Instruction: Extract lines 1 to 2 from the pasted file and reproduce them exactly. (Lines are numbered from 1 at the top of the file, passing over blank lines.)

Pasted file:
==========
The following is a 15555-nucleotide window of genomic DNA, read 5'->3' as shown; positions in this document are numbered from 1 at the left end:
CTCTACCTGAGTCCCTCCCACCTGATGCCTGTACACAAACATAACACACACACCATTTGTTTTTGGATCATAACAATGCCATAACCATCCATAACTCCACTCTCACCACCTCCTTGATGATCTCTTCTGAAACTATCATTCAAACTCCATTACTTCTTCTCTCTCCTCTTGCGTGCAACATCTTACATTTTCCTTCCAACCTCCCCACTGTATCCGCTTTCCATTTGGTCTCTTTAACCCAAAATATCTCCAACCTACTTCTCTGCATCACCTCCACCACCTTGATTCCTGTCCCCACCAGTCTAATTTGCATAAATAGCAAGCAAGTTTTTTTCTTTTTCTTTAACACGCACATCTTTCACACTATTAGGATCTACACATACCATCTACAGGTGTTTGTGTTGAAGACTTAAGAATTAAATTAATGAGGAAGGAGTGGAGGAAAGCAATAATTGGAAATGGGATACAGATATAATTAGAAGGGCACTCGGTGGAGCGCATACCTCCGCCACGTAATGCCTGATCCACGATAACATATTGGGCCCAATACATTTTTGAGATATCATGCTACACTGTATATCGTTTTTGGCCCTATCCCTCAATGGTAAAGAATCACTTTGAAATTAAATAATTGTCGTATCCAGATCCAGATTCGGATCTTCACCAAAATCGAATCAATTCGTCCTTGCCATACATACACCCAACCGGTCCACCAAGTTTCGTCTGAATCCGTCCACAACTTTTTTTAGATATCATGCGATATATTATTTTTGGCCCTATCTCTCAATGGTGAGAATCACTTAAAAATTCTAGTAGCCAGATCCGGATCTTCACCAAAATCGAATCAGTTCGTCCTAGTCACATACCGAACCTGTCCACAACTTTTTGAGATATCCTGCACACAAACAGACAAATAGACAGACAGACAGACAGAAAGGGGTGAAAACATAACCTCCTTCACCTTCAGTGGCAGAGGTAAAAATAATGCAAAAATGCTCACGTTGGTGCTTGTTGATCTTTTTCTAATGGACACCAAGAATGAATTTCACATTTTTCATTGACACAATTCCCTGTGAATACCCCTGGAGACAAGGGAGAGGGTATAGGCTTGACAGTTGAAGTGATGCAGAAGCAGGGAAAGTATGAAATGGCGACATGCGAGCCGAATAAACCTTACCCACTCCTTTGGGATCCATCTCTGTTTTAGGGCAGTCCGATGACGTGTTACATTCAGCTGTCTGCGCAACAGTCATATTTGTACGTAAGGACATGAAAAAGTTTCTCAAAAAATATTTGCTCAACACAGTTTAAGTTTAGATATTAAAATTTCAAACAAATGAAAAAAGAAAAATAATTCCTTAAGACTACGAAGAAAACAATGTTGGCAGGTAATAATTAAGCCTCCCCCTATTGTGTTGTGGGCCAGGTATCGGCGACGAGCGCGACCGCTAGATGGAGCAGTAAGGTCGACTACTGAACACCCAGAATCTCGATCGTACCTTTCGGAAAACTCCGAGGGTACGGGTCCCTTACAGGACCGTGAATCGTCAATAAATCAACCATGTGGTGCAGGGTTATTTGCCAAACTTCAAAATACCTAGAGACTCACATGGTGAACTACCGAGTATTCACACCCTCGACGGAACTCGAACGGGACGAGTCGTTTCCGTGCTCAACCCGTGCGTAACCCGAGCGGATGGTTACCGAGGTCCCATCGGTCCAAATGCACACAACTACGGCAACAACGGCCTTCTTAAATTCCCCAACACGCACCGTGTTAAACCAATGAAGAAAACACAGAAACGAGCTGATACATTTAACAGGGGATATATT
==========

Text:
The following is a 15555-nucleotide window of genomic DNA, read 5'->3' as shown; positions in this document are numbered from 1 at the left end:
CTCTACCTGAGTCCCTCCCACCTGATGCCTGTACACAAACATAACACACACACCATTTGTTTTTGGATCATAACAATGCCATAACCATCCATAACTCCACTCTCACCACCTCCTTGATGATCTCTTCTGAAACTATCATTCAAACTCCATTACTTCTTCTCTCTCCTCTTGCGTGCAACATCTTACATTTTCCTTCCAACCTCCCCACTGTATCCGCTTTCCATTTGGTCTCTTTAACCCAAAATATCTCCAACCTACTTCTCTGCATCACCTCCACCACCTTGATTCCTGTCCCCACCAGTCTAATTTGCATAAATAGCAAGCAAGTTTTTTTCTTTTTCTTTAACACGCACATCTTTCACACTATTAGGATCTACACATACCATCTACAGGTGTTTGTGTTGAAGACTTAAGAATTAAATTAATGAGGAAGGAGTGGAGGAAAGCAATAATTGGAAATGGGATACAGATATAATTAGAAGGGCACTCGGTGGAGCGCATACCTCCGCCACGTAATGCCTGATCCACGATAACATATTGGGCCCAATACATTTTTGAGATATCATGCTACACTGTATATCGTTTTTGGCCCTATCCCTCAATGGTAAAGAATCACTTTGAAATTAAATAATTGTCGTATCCAGATCCAGATTCGGATCTTCACCAAAATCGAATCAATTCGTCCTTGCCATACATACACCCAACCGGTCCACCAAGTTTCGTCTGAATCCGTCCACAACTTTTTTTAGATATCATGCGATATATTATTTTTGGCCCTATCTCTCAATGGTGAGAATCACTTAAAAATTCTAGTAGCCAGATCCGGATCTTCACCAAAATCGAATCAGTTCGTCCTAGTCACATACCGAACCTGTCCACAACTTTTTGAGATATCCTGCACACAAACAGACAAATAGACAGACAGACAGACAGAAAGGGGTGAAAACATAACCTCCTTCACCTTCAGTGGCAGAGGTAAAAATAATGCAAAAATGCTCACGTTGGTGCTTGTTGATCTTTTTCTAATGGACACCAAGAATGAATTTCACATTTTTCATTGACACAATTCCCTGTGAATACCCCTGGAGACAAGGGAGAGGGTATAGGCTTGACAGTTGAAGTGATGCAGAAGCAGGGAAAGTATGAAATGGCGACATGCGAGCCGAATAAACCTTACCCACTCCTTTGGGATCCATCTCTGTTTTAGGGCAGTCCGATGACGTGTTACATTCAGCTGTCTGCGCAACAGTCATATTTGTACGTAAGGACATGAAAAAGTTTCTCAAAAAATATTTGCTCAACACAGTTTAAGTTTAGATATTAAAATTTCAAACAAATGAAAAAAGAAAAATAATTCCTTAAGACTACGAAGAAAACAATGTTGGCAGGTAATAATTAAGCCTCCCCCTATTGTGTTGTGGGCCAGGTATCGGCGACGAGCGCGACCGCTAGATGGAGCAGTAAGGTCGACTACTGAACACCCAGAATCTCGATCGTACCTTTCGGAAAACTCCGAGGGTACGGGTCCCTTACAGGACCGTGAATCGTCAATAAATCAACCATGTGGTGCAGGGTTATTTGCCAAACTTCAAAATACCTAGAGACTCACATGGTGAACTACCGAGTATTCACACCCTCGACGGAACTCGAACGGGACGAGTCGTTTCCGTGCTCAACCCGTGCGTAACCCGAGCGGATGGTTACCGAGGTCCCATCGGTCCAAATGCACACAACTACGGCAACAACGGCCTTCTTAAATTCCCCAACACGCACCGTGTTAAACCAATGAAGAAAACACAGAAACGAGCTGATACATTTAACAGGGGATATATT